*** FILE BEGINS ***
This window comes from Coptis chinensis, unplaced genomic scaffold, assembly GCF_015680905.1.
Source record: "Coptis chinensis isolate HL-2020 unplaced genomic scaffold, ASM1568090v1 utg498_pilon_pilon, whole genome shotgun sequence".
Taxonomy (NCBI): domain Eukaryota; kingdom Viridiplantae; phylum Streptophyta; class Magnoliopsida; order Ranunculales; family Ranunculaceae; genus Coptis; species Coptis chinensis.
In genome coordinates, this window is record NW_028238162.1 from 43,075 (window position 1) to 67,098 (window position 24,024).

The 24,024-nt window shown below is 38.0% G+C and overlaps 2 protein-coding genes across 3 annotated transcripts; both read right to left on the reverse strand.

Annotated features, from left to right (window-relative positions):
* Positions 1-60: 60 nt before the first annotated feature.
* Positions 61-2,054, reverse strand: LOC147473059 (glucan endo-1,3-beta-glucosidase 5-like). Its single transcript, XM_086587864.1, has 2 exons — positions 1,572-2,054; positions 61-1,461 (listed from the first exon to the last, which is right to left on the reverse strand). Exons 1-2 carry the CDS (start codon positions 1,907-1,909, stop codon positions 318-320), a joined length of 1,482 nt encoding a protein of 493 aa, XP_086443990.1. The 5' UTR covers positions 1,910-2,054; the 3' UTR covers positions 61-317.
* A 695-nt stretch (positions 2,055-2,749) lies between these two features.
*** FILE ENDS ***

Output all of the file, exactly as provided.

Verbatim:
This window comes from Coptis chinensis, unplaced genomic scaffold, assembly GCF_015680905.1.
Source record: "Coptis chinensis isolate HL-2020 unplaced genomic scaffold, ASM1568090v1 utg498_pilon_pilon, whole genome shotgun sequence".
Taxonomy (NCBI): domain Eukaryota; kingdom Viridiplantae; phylum Streptophyta; class Magnoliopsida; order Ranunculales; family Ranunculaceae; genus Coptis; species Coptis chinensis.
In genome coordinates, this window is record NW_028238162.1 from 43,075 (window position 1) to 67,098 (window position 24,024).

The 24,024-nt window shown below is 38.0% G+C and overlaps 2 protein-coding genes across 3 annotated transcripts; both read right to left on the reverse strand.

Annotated features, from left to right (window-relative positions):
* Positions 1-60: 60 nt before the first annotated feature.
* Positions 61-2,054, reverse strand: LOC147473059 (glucan endo-1,3-beta-glucosidase 5-like). Its single transcript, XM_086587864.1, has 2 exons — positions 1,572-2,054; positions 61-1,461 (listed from the first exon to the last, which is right to left on the reverse strand). Exons 1-2 carry the CDS (start codon positions 1,907-1,909, stop codon positions 318-320), a joined length of 1,482 nt encoding a protein of 493 aa, XP_086443990.1. The 5' UTR covers positions 1,910-2,054; the 3' UTR covers positions 61-317.
* A 695-nt stretch (positions 2,055-2,749) lies between these two features.